Are you trying to quit smoking? http://availvapor.com/subox-mini

An electronic cigarette is a cigarette-shaped device containing a nicotine-based liquid that is vaporized and inhaled, used to simulate the experience of smoking tobacco. The experience when smoking an e-cig is the same as a cigarette.

The only difference is an e-cig doesn’t contain the harmful carcinogens that are in tobacco making it less dangerous than cigarettes. Most people I have talked to about quitting say the reason they like smoking is because of the motion of smoking, bringing the cigarette to your mouth, inhaling, and exhaling out the smoke.

Seeing the smoke is one of the main reasons I enjoy smoking. With e-cigs, you can still obtain that feeling and motion of smoking but with a vapor and ingredients that are healthier for you.

Another benefit of smoking an e-cig is the nicotine variance and flavor. Electronic cigarettes use liquid nicotine that is injected into the machine, varying in flavor and nicotine levels. Depending on how often and what brand of cigarettes you smoke, the nicotine level will vary.

Along with nicotine variance, the nice thing about e-cigs is they come with many different flavors. My least favorite part about smoking is the after-taste. With e-cigs you don’t have to worry about that. Although, if you do enjoy the flavor of tobacco, most electronic cigarette stores carry that flavor as well.

When smoking cigarettes, one of the main complaints I receive from my friends is the smell. The smell of cigarettes is not enjoyable for you or the people around you. With e-cigs, the vapor that you exhale isn’t as strong as cigarettes and the smell doesn’t stick to your clothes or in your hair. You won’t have to worry about smelling like an ashtray ever again.

If you’re looking to quit smoking, e-cigs are your best bet. They allow you to still feel as though you’re smoking but they’re better for you and are a good stepping stone on the way to quitting for good.

Secondhand smoke affects everything around you — even plants

It’s not new information that, over time, secondhand smoke is just as dangerous as actually smoking. However, a new study shows that it’s not just the people around you who are negatively affected by secondhand smoke–plants also suffer due to the toxic exposure.

The study was done in Germany at the Technical University of Braunschweig. The findings indicated something highly alarming, although not altogether surprising for people against cigarettes–plants can absorb nicotine from secondhand smoke.

Nicotine itself is natural. While it’s mostly associated with tobacco, other vegetables do naturally contain low volumes of the chemical (such as eggplants and tomatoes). Despite its being found in nature, nicotine can be dangerous to humans in high doses. According to MetroHealth.org, nicotine “causes a short-term increase in blood pressure, heart rate, and the flow of blood from the heart. It also causes the arteries to narrow.” It’s not rocket science to see that all of these side effects can led up to massive heart problems.Cigarette_smoking

The lead author of the study, Dirk Selmar, watched the plants’ progress as they were exposed to the secondhand smoke over time. At first, he wrote that there seemed to be no real effect on the growth or overall health of the plants. As time wore on and nicotine levels were tested, it became apparent that the plants had, “tremendously elevated nicotine levels”.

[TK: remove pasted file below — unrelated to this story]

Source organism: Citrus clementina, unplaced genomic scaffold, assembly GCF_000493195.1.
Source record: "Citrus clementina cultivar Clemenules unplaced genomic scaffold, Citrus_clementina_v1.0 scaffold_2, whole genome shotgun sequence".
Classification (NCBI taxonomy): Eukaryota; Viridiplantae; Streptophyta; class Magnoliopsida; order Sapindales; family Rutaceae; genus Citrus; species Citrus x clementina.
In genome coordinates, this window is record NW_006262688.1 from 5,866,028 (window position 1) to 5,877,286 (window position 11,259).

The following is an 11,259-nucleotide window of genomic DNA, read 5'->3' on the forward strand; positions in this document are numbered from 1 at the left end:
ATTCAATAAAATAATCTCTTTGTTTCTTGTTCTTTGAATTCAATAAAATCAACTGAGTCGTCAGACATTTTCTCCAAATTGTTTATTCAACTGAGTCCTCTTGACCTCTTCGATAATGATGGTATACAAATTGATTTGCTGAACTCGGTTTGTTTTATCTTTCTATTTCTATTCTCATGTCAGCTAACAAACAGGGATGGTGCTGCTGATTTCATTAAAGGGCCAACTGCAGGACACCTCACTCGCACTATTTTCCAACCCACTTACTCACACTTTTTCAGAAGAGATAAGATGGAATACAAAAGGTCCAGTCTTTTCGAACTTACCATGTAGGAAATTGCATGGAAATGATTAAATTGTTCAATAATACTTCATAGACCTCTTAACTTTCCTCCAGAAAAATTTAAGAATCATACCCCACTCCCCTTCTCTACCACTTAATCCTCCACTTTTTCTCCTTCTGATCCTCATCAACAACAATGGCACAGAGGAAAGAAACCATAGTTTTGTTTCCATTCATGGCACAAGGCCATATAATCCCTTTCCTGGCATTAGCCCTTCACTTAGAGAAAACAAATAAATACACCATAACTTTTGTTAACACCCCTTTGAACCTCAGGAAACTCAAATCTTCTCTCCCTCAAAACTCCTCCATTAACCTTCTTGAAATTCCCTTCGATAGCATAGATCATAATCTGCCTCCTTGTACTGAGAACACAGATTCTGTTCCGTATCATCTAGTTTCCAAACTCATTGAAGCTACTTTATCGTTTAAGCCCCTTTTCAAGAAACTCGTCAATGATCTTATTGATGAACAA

This problem had been seen before, when farmers used to use pesticides containing nicotine. Since the chemical occurs naturally in some vegetables, people believed that nicotine-based pesticides were the future of organic farming. Studies came out disproving that theory and showed the real dangers that high levels of nicotine can have on the human body, leading to the pesticides being banned in the United States and Europe.

Despite the ban on these pesticides, Selmar acknowledges that using cigarette tobacco as mulch is still a common pest-control technique and can also spread nicotine through the plants. This is dangerous, because as the plants absorb the nicotine either through secondhand smoke or from tobacco, they hold onto the toxins. When they die and decay, those toxins are absorbed into new plants as nutrients. This is a problem for crop rotation because it could potentially mean that many patches of soil are contaminated.

Selmar notes that although he used peppermint plants as the test subjects in his study (a plant that naturally contains a low amount of nicotine), he believes that all plants can absorb nicotine. He also states that although the peppermint plants’ nicotine levels did spike a fair amount, that amount of nicotine they contained was still not in the zone that he believes is dangerous to human beings.

While this study does not prove that humans are in any danger now, it does show that practices concerning nicotine need to be changed in the near future.



Marijuana and the media

Over the past few weeks, I’ve seen several articles appearing on my Facebook news feed from my home town and its surrounding areas about marijuana growers being caught. But living near West Virginia, there are a lot of bigger issues than pot. Meth and prescription drugs are very often the reason crimes are committed.

As many of us young adults can agree, marijuana is pretty much harmless. Meth on the other hand, not so much. I can recall several stories where a meth user completely demolished their life while high. One story in particular, a mother in Texas got so high on meth she put her baby in a clothes washer. The worst thing a pot smoker has ever done is clean out his entire pantry in one sitting.